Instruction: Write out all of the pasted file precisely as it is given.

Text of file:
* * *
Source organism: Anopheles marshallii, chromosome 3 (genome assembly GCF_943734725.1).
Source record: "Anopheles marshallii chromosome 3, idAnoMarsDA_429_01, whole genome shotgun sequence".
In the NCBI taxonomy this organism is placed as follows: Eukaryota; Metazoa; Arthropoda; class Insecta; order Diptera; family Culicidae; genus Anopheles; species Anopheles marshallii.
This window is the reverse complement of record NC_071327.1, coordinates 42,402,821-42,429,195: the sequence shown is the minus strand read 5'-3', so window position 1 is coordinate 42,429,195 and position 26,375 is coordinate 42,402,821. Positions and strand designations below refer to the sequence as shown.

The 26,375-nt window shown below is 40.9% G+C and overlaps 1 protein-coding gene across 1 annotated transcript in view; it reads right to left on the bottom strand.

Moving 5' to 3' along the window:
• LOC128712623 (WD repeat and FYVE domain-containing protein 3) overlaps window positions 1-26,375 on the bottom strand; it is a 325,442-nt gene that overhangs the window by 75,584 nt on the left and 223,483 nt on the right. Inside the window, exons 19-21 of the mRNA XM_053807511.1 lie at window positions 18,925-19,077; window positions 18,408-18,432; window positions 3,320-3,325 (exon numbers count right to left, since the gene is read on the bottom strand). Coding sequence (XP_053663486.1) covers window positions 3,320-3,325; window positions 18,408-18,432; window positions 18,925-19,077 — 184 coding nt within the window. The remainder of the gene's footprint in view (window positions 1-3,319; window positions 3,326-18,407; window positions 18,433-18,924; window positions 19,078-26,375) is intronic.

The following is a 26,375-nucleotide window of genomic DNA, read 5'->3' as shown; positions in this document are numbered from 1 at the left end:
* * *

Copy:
Source organism: Anopheles marshallii, chromosome 3 (genome assembly GCF_943734725.1).
Source record: "Anopheles marshallii chromosome 3, idAnoMarsDA_429_01, whole genome shotgun sequence".
In the NCBI taxonomy this organism is placed as follows: Eukaryota; Metazoa; Arthropoda; class Insecta; order Diptera; family Culicidae; genus Anopheles; species Anopheles marshallii.
This window is the reverse complement of record NC_071327.1, coordinates 42,402,821-42,429,195: the sequence shown is the minus strand read 5'-3', so window position 1 is coordinate 42,429,195 and position 26,375 is coordinate 42,402,821. Positions and strand designations below refer to the sequence as shown.

The 26,375-nt window shown below is 40.9% G+C and overlaps 1 protein-coding gene across 1 annotated transcript in view; it reads right to left on the bottom strand.

Moving 5' to 3' along the window:
• LOC128712623 (WD repeat and FYVE domain-containing protein 3) overlaps window positions 1-26,375 on the bottom strand; it is a 325,442-nt gene that overhangs the window by 75,584 nt on the left and 223,483 nt on the right. Inside the window, exons 19-21 of the mRNA XM_053807511.1 lie at window positions 18,925-19,077; window positions 18,408-18,432; window positions 3,320-3,325 (exon numbers count right to left, since the gene is read on the bottom strand). Coding sequence (XP_053663486.1) covers window positions 3,320-3,325; window positions 18,408-18,432; window positions 18,925-19,077 — 184 coding nt within the window. The remainder of the gene's footprint in view (window positions 1-3,319; window positions 3,326-18,407; window positions 18,433-18,924; window positions 19,078-26,375) is intronic.

The following is a 26,375-nucleotide window of genomic DNA, read 5'->3' as shown; positions in this document are numbered from 1 at the left end: